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If India is to reap the full social and economic benefits of increased mobility, the country must find effective ways to address the negative consequences of rising transportation activity, such as declining air quality, increasing reliance on fossil fuel imports, and climate change.
The ICCT is completing a long-term study of India’s program to regulate and control emissions from light-duty and heavy-duty vehicles—cars, motorcycles, trucks, and buses. Below is a collection of materials related to that study.
This working paper details the differences in fuel specifications for commercial gasoline and diesel fuels in India and the EU, and assesses potential air pollutant emission impacts of these differences.
The proposed BS VI standards are far-reaching in scope and incorporate substantial changes to existing Bharat Stage III and IV emission standards. Of particular note is the tightening of particulate matter (PM) mass emission limits and the introduction of particle number (PN) limits for light- and heavy-duty vehicles (LDV, HDV) fitted with gasoline direct injection (GDI) and compression ignition (CI), or diesel, engines.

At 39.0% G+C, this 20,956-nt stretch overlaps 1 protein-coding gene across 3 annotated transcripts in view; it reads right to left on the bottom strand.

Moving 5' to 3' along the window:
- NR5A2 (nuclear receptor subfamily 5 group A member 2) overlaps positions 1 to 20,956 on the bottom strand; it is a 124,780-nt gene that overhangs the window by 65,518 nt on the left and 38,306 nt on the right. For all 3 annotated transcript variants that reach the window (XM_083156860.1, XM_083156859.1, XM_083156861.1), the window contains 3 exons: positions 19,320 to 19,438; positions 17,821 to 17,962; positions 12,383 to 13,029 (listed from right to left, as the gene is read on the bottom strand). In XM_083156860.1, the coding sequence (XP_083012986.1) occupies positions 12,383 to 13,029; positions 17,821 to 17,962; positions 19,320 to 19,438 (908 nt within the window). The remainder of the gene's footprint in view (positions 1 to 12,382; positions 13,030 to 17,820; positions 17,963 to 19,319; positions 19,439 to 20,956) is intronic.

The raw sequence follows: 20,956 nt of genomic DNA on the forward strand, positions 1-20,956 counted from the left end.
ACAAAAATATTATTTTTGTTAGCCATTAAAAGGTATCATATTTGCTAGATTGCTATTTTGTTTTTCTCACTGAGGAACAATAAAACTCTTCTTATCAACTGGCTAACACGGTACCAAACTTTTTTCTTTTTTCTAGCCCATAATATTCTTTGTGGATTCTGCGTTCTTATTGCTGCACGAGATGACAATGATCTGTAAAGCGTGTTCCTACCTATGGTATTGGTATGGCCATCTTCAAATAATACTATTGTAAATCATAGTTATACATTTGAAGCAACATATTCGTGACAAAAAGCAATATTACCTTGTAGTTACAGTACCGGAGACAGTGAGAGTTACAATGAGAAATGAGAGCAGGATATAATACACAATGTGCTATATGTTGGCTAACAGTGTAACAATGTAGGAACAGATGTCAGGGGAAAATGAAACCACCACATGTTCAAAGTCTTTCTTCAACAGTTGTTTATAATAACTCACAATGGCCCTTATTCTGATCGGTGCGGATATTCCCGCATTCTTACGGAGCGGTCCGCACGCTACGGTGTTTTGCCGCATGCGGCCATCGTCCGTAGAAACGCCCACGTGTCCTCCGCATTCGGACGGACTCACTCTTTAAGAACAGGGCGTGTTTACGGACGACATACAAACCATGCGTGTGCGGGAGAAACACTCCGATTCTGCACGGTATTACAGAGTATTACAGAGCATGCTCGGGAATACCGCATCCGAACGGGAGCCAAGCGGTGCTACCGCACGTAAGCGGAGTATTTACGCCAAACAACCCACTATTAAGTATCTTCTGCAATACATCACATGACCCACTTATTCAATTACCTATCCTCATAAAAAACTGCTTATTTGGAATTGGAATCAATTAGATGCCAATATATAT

Surveys diesel engine technologies, costs, pollutant emissions, and efficiency improvements in a manner that can help inform India's transition to more stringent vehicle emissions standards over the next five years.
Concisely sets forth the case for leapfrogging from BS IV to BS VI vehicle emissions standards in India, and states the ICCT's position in favor of expediting progress to Bharat VI.
Overview of the standards that take effect for type approval of new motorcycles in April 2016, and for all motorcycles in April 2017. The standards tighten HC+NOX limits by 23%–60%, and adopt the Worldwide Harmonized Motorcycle Test Cycle as the mandatory test cycle.
A comprehensive survey, setting India’s policy options in the context of international experience and assessing technology costs versus health and economic benefits under several scenarios.